Paul Laurence Dunbar was born on June 27, 1872 in Dayton, Ohio. While Dunbar was not the first African American poet and writer, he was the first to gain such respect and to be accepted by both white and black audiences. Dunbar attended schools with many whites. So many of his friends were white, and most of them friends with Dunbar to his death. The Wright brothers were among Dunbar's friends. They not only operated a bicycle shop but also a successful printing business. Orville helped Paul print a newspaper for the black community known as the Dayton Tattler, near the end of 1890. They were only able to print three issues before the newspaper was destroyed due to the fact it made no money. Dunbar soon learned that it would be difficult to further his writing ambitions by targeting black readers only.
Dunbar wrote his poetry, short stories, and plays in both dialect verse and literary English.
He also worked with the African American composer Will Marion Cook to write musicals. Due to the economics of his day he targeted mainly white audiences and had a large readership among them. He was also popular and well-respected among black readers. Dunbar came under criticism for perpetuating stereotypes among his white readers. However what one must look for in Dunbar's writings are ways in which Dunbar could keep his larger white audiences while at the same time offering accurate portrayals of African American life than white writers who wrote poetry using the same dialect verse.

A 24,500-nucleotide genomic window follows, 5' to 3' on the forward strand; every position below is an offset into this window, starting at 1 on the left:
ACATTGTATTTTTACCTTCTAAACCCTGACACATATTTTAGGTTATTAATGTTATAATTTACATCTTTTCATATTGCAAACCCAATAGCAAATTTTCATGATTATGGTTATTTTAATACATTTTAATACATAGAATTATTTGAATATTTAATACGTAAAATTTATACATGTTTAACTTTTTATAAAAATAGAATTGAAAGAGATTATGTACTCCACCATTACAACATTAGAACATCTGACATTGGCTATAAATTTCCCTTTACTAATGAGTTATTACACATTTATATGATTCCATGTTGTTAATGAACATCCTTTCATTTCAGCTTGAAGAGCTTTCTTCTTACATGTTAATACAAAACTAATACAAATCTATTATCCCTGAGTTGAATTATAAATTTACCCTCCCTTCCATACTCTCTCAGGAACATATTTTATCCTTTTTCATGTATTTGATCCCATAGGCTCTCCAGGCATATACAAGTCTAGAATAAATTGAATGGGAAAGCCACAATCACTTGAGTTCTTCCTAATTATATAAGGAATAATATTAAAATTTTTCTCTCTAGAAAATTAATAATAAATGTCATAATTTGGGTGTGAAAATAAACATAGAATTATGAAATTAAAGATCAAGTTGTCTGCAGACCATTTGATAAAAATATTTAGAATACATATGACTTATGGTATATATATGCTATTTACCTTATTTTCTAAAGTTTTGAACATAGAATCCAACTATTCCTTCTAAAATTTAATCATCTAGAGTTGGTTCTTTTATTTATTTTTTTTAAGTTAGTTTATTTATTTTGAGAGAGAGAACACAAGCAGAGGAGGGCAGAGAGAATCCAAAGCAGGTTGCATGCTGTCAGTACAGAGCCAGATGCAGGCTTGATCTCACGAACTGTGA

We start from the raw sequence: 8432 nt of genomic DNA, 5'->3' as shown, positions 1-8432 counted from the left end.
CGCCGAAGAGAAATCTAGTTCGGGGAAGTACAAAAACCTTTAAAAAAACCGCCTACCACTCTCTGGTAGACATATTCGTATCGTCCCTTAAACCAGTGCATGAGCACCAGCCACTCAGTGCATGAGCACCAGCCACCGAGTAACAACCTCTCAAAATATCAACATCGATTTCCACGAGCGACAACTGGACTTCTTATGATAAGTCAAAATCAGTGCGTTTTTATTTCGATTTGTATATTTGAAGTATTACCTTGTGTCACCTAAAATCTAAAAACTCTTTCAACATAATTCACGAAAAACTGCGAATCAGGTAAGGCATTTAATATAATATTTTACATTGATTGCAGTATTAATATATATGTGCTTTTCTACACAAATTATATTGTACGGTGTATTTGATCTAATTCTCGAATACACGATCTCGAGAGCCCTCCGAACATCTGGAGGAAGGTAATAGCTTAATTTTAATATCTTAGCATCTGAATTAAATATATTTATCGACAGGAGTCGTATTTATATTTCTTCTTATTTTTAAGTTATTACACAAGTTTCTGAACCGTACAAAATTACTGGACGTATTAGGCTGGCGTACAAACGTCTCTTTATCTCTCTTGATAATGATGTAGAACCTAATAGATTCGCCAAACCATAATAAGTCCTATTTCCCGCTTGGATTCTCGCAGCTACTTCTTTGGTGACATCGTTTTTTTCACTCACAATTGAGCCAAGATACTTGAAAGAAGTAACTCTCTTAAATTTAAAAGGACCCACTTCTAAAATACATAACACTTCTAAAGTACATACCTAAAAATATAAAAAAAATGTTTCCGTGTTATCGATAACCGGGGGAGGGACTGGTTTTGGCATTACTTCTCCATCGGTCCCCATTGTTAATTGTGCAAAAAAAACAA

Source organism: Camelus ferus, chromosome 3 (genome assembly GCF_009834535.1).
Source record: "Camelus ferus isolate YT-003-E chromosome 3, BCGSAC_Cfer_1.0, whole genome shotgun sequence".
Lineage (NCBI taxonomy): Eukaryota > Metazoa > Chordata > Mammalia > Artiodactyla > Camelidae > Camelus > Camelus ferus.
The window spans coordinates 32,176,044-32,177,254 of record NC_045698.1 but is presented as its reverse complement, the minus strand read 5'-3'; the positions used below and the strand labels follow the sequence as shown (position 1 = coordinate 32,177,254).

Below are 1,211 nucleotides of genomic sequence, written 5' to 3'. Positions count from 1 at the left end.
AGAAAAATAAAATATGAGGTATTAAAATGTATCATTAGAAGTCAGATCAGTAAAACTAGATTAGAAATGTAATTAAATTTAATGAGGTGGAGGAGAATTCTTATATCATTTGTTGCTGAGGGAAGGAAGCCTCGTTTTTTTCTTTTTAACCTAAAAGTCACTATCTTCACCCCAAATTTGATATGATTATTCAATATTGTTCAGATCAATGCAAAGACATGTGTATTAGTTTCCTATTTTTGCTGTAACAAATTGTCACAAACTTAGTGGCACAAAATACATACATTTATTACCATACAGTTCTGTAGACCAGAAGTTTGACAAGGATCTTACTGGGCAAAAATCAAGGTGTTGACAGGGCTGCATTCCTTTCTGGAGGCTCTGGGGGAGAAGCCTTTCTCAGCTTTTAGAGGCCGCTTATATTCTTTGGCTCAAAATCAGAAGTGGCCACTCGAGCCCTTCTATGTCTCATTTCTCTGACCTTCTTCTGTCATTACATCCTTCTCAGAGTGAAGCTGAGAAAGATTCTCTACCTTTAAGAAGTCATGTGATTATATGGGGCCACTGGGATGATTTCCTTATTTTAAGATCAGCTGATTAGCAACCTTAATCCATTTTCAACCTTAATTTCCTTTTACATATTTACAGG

An invitation to recite at the 1893 World's Fair introduced him to Frederick Douglass, who was in charge of the Haitian exhibit. Douglass gave Dunbar a job and later said that he considered Dunbar to be "the most promising young colored man in America." Dr. H.